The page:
1921
Volume 101, Issue 4
  • ISSN: 0002-9637
  • E-ISSN: 1476-1645

Abstract

Abstract.

This study aimed to identify the clinical and laboratory manifestations that affect outcome of scorpion envenomation in children. It included 154 children admitted with scorpion sting envenomation over a period of 2 years. The epidemiological, clinical, and laboratory findings of patients were recorded, and grading of severity was performed based on local and systemic involvement. Organ failure was determined according to diagnostic criterion of multiple organ dysfunction syndrome, and severity of illness was assessed by the Pediatric Risk of Mortality (PRISM III) score. Of studied children, 58.4% were males and 41.6% were females. Children aged > 5 years suffered more scorpion stings (79.9%) than others did. The place of residence was rural more than urban, outdoor stings more than indoors, nocturnal more than diurnal, and most stings were on the exposed areas of the limbs. Based on clinical evaluation, 37.7% of patients were classified as class I severity followed by class II (48.7%) and class III (13.6%). Among studied cases, 21 deaths (13.6%) were registered; all of them belonged to class III severity. Mortality was significantly higher in children with agitation, coma, convulsions, arrhythmia, heart failure, pulmonary edema, and priapism. There were significantly higher values of leukocytes, platelets, creatinine, liver enzymes, glucose, and creatine phosphokinase in non-survivors than in survivors. The presence of organ failure was associated with mortality. In addition, the need for mechanical ventilation and inotropic support were at increased risk of mortality. Moreover, a significant association was found between PRISM score and the number of failed organs with fatal outcome.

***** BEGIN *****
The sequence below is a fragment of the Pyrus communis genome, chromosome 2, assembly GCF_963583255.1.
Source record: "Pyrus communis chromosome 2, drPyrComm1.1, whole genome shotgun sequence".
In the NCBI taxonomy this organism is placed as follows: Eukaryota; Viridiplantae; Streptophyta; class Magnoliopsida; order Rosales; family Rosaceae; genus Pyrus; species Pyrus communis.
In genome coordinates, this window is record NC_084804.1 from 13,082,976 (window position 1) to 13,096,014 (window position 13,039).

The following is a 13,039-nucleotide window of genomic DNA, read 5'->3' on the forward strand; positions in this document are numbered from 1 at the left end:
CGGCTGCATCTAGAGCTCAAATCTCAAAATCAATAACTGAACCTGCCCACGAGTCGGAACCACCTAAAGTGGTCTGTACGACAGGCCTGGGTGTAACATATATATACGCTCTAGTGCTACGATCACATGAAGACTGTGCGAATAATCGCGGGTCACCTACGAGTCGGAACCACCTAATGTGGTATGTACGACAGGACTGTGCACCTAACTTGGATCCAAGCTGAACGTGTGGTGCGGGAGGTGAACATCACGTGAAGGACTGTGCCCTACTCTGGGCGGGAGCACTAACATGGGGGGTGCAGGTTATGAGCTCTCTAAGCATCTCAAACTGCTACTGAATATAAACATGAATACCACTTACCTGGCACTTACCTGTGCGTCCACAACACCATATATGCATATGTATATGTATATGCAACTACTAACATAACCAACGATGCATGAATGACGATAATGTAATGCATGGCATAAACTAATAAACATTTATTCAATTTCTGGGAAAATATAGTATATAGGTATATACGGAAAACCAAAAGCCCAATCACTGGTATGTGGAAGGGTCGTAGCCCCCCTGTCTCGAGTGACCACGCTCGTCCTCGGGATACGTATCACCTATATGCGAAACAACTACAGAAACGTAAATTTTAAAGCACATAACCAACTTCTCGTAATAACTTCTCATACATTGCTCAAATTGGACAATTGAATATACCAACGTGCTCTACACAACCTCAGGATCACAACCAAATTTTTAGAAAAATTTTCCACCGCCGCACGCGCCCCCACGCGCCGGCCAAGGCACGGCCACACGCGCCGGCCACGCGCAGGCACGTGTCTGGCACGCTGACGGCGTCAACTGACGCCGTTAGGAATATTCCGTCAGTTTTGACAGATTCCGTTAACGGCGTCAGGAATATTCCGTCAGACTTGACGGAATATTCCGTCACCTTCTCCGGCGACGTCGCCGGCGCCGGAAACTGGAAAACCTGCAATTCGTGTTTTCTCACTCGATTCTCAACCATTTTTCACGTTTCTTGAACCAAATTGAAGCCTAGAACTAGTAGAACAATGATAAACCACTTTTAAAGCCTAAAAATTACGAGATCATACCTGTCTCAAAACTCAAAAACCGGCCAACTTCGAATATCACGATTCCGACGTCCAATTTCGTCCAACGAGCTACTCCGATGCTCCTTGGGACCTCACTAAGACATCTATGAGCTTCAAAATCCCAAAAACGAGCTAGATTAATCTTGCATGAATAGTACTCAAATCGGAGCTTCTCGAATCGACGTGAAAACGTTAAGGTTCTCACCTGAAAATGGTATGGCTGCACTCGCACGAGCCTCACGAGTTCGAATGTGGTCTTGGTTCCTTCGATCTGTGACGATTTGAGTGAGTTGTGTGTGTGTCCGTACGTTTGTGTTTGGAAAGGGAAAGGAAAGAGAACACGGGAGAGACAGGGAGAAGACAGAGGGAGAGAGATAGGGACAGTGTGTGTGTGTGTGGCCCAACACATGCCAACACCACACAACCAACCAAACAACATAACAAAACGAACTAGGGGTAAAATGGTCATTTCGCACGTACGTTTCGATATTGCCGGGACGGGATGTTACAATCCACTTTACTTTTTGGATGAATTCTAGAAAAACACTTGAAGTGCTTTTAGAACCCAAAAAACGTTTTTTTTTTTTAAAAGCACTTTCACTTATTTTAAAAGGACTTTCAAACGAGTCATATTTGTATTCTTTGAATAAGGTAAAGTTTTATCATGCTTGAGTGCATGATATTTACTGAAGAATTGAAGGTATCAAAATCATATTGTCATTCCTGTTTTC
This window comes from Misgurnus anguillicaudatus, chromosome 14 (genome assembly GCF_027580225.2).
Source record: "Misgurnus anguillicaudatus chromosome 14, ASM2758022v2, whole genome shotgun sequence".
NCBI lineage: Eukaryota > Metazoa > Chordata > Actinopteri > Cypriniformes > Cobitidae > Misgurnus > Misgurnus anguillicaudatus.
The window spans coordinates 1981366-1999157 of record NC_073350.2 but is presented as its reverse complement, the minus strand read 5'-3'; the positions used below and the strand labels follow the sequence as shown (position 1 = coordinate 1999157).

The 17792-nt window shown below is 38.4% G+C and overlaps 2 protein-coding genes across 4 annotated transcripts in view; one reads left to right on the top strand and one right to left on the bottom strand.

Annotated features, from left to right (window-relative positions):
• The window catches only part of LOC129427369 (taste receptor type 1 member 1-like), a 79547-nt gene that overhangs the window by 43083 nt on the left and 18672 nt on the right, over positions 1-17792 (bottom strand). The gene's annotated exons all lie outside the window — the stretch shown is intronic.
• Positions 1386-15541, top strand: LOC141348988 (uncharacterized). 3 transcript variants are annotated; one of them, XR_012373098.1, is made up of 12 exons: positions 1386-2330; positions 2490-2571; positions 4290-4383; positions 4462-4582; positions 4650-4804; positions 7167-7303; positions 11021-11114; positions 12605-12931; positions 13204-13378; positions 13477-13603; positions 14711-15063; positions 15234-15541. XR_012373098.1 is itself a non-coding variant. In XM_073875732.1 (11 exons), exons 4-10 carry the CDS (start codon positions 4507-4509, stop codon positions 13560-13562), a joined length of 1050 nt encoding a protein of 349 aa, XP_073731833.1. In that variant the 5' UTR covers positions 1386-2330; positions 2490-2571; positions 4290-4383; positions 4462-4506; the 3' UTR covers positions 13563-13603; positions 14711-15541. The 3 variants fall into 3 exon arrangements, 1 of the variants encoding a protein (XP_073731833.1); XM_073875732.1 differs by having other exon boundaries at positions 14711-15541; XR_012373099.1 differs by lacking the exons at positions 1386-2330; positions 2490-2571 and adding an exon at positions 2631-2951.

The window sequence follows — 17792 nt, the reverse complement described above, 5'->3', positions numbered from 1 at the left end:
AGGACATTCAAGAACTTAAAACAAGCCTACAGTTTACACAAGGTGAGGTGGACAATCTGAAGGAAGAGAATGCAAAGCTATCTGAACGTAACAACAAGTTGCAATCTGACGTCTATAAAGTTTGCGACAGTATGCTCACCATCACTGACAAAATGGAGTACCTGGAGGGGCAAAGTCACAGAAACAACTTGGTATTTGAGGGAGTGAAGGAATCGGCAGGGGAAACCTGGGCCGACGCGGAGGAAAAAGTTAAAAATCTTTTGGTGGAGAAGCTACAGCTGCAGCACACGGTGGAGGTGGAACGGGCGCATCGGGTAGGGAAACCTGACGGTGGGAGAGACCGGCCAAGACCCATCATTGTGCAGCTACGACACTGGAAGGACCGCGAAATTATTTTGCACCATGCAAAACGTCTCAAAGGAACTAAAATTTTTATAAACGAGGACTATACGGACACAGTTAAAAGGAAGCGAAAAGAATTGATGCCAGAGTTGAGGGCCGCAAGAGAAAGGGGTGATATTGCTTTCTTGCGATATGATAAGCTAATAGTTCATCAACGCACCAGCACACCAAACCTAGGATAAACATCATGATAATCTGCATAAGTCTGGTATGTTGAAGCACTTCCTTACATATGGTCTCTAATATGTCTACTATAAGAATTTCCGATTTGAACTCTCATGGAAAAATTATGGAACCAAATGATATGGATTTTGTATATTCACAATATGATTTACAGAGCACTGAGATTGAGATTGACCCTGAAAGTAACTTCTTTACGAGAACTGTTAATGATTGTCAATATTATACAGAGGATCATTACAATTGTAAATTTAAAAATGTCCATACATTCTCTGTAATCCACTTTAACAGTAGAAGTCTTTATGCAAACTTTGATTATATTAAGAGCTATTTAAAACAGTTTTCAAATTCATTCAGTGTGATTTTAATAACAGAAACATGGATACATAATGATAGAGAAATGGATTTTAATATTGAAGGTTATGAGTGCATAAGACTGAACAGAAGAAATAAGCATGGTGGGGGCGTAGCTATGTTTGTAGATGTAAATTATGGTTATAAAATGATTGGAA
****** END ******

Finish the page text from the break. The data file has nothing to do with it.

Loading

Article metrics loading...

The graphs shown below represent data from March 2017
/content/journals/10.4269/ajtmh.19-0319
2019-08-12
2020-09-23
Loading full text...

Full text loading...

/deliver/fulltext/14761645/101/4/tpmd190319.html?itemId=/content/journals/10.4269/ajtmh.19-0319&mimeType=html&fmt=ahah

References

  1. Chippaux JP, Goyffon M, 2008. Epidemiology of scorpionism: a global appraisal. Acta Trop 107: 7179.
    [Google Scholar]
  2. Navidpour S, Ezatkhah M, Kovařík F, Soleglad ME, Fet V, 2011. Scorpions of Iran (Arachnida: Scorpiones). Part VII. Kerman province. Euscorpius 131: 132.
    [Google Scholar]
  3. Guerra CM, Carvalho LF, Colosimo EA, Freire HB, 2008. Analysis of variables related to fatal outcomes of scorpion envenomation in children and adolescents in the state of Minas Gerais, Brazil, from 2001 to 2005. J Pediatr (Rio J) 84: 509515.
    [Google Scholar]
  4. Fatani AJ, Ahmed AA, Abdel-Halim RM, Abdoon NA, Darweesh AQ, 2010. Comparative study between the protective effects of Saudi and Egyptian antivenoms, alone or in combination with ion channel modulators, against deleterious actions of Leiurus quinquestriatus scorpion venom. Toxicon 55: 773786.
    [Google Scholar]
  5. Ben-Abraham R, Eschel G, Winkler E, Weinbroum AA, Barzilay Z, Paret G, 2000. Triage for scorpion envenomation in children–is routine ICU hospitalization necessary? Hum Exp Toxicol 19: 663666.
    [Google Scholar]